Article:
Wednesday, 24 October 2012

Protecting our prized asset

WHICH is the best loved building in Lyme Regis?  

Is it the Guildhall? The museum perhaps? How about St Michael’s Parish Church? Or is it the Cobb?

The Cobb is undoubtedly the most iconic building in town – made famous in recent times by Meryl Streep, home port to ships that sailed against the Spanish Armada, and to Admiral Sir George Somers, who colonised Bermuda, the back drop for trendy TV advertisements and photographed a million times a year (a rough estimate that).

But it is certainly not the best loved – not if ongoing repairs to the surface of the harbour is anything to go by.

Since the 13th century the Cobb has stood proud protecting the town from the ravages of the English Channel. Once among the biggest ports in England, this unique construction has dominated the maritime history of our town, featured by Jane Austen in 'Persuasion' and immortalised by John Fowles in 'The French Lieutenant’s Women'.

With just a few commercial fishing boats operating out of Lyme, the Cobb is now primarily a recreational harbour which has been reorganised in recent years by harbourmaster Grahame Forshaw, resulting in the creation of more moorings and therefore more income.

The harbour is operated and maintained by West Dorset District Council and over the years it has been the cause of much falling out by its users and disputes with those who run it.  

In recent times harbour users’ meetings have been lively to say the least. Grudges and grievances have simmered for years.

When I was mayor I was given a good piece of advice by former councillor Ken Meech: “Never go west of the Marine Parade clock”.  It turned out to be wise counsel.

I suspect it’s pretty much the same in most harbours where the needs of those who earn their living from the sea have to be balanced with those who get their thrills from it. 

But one thing that has remained constant for the last 800 years, the Cobb is Lyme’s greatest asset and over the years has pumped millions into the economy of the town and coffers of the local councils.

One would have thought, then, that this prized asset, the jewel in the crown of the Pearl of Dorset, would be top of the list when it comes to keeping it shipshape. 

Regrettably, that does not seem to be the case. 

On one of my too infrequent early morning walks I could not help noticing on Saturday morning how the main harbour walkway, mainly cobbles in keeping with its longevity, has been repaired spasmodically with what I can only describe as lumps of tarmac. 

The unsightly repairs were raised at the last Coastal Forum meeting by former boatman Ken Gollop who for years has been complaining about the out-of-keeping repairs to the Cobb. I gather the response from district council officials was not altogether satisfactory.

In days gone there used to be a Cobb mason whose sole purpose was to repair and lovingly restore the harbour walls and walkways. 

It was a job carried out with great pride and skill. Remember Frank Stone? Those days, of course, have long gone.

West Dorset District Council has done a brilliant job on the ongoing coastal protection schemes and I am sure will do likewise with the next phase to the east of the town.

Funding is clearly not available for a major scheme at the Cobb at present - I seem to remember £2 million being mentioned at some stage - but I have no doubt that when East Cliff is finished they will be turning their attention to the Cobb for phase five with equal professionalism.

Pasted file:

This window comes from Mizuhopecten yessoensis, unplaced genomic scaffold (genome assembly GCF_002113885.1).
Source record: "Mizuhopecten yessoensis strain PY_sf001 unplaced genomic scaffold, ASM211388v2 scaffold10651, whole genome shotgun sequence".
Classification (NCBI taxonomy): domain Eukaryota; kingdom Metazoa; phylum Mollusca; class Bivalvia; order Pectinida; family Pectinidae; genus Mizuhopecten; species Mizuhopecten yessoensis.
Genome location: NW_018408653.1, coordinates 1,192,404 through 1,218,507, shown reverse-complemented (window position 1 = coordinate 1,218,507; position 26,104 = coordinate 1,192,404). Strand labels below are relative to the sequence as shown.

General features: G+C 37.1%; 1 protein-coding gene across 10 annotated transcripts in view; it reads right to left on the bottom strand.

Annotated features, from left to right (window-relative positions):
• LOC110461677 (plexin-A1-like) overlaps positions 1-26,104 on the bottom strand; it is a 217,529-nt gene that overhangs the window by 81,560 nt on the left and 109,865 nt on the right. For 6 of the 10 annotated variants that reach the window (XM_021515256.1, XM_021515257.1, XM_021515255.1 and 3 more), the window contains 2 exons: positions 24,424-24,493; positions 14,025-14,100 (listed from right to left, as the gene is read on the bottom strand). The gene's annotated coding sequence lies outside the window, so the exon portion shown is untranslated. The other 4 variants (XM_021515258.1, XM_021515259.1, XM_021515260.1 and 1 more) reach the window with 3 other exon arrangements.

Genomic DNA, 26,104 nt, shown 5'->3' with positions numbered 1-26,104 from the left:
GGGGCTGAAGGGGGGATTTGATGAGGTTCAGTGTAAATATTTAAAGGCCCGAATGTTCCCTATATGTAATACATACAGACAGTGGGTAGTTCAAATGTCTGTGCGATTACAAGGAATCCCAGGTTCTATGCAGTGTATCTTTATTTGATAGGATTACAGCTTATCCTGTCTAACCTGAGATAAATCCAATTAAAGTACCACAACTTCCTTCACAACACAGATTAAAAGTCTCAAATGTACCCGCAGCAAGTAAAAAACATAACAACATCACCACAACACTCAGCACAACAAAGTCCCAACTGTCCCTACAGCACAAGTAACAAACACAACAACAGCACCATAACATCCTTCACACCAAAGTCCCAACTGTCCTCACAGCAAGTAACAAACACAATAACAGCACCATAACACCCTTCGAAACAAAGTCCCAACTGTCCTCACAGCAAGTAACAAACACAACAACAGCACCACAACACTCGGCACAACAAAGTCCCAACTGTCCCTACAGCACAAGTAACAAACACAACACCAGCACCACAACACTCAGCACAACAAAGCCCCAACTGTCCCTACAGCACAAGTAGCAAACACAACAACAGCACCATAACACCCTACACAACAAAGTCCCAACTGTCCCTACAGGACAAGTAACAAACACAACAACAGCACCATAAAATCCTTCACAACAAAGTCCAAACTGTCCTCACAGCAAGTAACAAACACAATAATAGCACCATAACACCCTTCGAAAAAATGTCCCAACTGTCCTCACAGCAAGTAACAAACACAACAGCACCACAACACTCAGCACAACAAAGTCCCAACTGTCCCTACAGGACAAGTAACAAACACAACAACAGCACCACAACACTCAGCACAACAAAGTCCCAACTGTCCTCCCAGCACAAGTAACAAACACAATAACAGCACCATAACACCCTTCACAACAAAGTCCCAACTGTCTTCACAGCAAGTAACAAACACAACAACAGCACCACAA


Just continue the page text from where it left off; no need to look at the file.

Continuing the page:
But at the moment there is no money available for this or a time scale. However, I am assured by Grahame Forshaw the matter is very much in the minds of the council engineers.

Following the severe gales in the spring during which the Cobb took a real battering from the south/south-east, the decision was taken to take a close look at the structure of harbour.

A team of surveyors monitored the Cobb and came to the conclusion that there had been no significant movement, although the high seas had ripped out a great deal of mortar from the surfaces.

Grahame Forshaw was then left with the problem that a huge number of people were about to descend on the Cobb for their summer walks with many dangerous potholes having been exposed. 

As a temporary solution the harbourmaster was instructed to get the holes repaired with a tarmac-looking substance which, in fact, has no tarmac content at all.  That means when the filling is washed away no obnoxious substances are left behind.

One of the problems down the years of repairing the Cobb has been the influence of English Heritage - a quango that exists to protect England’s spectacular historic environment - over the materials to be used and their insistence that a permanent solution had to be found.

These discussions have been going on for 20 years and more at a huge expense (I am told that English Heritage has taken a photograph of every stone on the Cobb).

But progress is, at last, being made. I am given to understand that English Heritage and the district council engineers are committed to finding an early solution and that English Heritage are providing a list of materials that can be used in repairs and coming up with some suggestion for possible funding.

It has always been the view of those who know the Cobb best that it must be possible to repair the Cobb using a more appropriate material than the unsightly black stuff. 

If you owned a 13th century listed building in Lyme Regis, do you think you would be allowed by the ever-vigilant conservation officers at West Dorset to carry out surface repairs in a tarmac-like substance, irrespective of whether you could afford it or not? 

Look at the farce that continues at the parish church over the replacement of the old railings!

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